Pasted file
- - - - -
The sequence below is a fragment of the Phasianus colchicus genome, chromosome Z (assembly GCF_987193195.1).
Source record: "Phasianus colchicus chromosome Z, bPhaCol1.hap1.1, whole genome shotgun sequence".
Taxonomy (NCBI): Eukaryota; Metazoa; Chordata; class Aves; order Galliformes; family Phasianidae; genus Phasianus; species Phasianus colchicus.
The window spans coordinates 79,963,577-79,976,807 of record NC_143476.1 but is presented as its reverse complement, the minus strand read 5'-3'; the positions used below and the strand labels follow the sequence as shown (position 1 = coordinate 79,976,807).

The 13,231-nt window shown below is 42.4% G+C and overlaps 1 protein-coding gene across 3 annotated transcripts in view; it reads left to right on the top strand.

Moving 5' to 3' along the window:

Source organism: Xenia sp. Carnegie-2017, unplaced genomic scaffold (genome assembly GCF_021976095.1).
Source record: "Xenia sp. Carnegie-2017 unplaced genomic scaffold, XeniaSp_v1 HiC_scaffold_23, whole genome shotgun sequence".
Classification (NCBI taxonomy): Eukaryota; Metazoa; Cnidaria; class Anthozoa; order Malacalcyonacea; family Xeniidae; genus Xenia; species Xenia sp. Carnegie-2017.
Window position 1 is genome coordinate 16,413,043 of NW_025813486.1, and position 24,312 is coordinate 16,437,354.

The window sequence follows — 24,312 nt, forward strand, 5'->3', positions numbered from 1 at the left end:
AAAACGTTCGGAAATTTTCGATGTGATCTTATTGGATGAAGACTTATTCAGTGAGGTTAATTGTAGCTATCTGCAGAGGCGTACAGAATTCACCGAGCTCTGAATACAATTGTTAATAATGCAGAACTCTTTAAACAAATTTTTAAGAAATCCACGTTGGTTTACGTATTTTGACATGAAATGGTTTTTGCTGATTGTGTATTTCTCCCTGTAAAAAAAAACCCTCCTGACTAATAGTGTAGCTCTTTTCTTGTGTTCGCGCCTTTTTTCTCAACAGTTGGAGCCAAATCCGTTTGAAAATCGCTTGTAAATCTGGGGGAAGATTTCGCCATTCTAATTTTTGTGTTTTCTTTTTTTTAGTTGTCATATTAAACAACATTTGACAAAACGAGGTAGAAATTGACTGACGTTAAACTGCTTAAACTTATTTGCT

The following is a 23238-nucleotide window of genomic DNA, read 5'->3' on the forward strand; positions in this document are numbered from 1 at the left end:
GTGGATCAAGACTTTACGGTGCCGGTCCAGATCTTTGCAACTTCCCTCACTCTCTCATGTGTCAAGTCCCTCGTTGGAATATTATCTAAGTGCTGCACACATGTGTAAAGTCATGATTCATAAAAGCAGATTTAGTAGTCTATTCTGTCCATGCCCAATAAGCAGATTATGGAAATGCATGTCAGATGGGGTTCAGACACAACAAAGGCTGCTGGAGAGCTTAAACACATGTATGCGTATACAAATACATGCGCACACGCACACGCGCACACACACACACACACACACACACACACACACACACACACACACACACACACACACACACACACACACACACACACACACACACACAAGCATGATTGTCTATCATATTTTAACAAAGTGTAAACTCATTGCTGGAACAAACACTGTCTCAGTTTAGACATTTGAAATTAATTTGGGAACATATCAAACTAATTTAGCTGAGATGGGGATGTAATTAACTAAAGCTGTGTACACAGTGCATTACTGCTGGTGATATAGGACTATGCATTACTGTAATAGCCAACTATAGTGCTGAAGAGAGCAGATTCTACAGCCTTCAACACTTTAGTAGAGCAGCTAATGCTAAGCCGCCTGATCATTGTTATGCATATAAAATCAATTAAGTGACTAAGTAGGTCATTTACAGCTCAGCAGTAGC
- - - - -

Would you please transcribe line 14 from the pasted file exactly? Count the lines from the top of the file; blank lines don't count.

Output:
GTGGATCAAGACTTTACGGTGCCGGTCCAGATCTTTGCAACTTCCCTCACTCTCTCATGTGTCAAGTCCCTCGTTGGAATATTATCTAAGTGCTGCACACATGTGTAAAGTCATGATTCATAAAAGCAGATTTAGTAGTCTATTCTGTCCATGCCCAATAAGCAGATTATGGAAATGCATGTCAGATGGGGTTCAGACACAACAAAGGCTGCTGGAGAGCTTAAACACATGTATGCGTATACAAATACATGCGCACACGCACACGCGCACACACACACACACACACACACACACACACACACACACACACACACACACACACACACACACACACACACACACACACACACACACAAGCATGATTGTCTATCATATTTTAACAAAGTGTAAACTCATTGCTGGAACAAACACTGTCTCAGTTTAGACATTTGAAATTAATTTGGGAACATATCAAACTAATTTAGCTGAGATGGGGATGTAATTAACTAAAGCTGTGTACACAGTGCATTACTGCTGGTGATATAGGACTATGCATTACTGTAATAGCCAACTATAGTGCTGAAGAGAGCAGATTCTACAGCCTTCAACACTTTAGTAGAGCAGCTAATGCTAAGCCGCCTGATCATTGTTATGCATATAAAATCAATTAAGTGACTAAGTAGGTCATTTACAGCTCAGCAGTAGC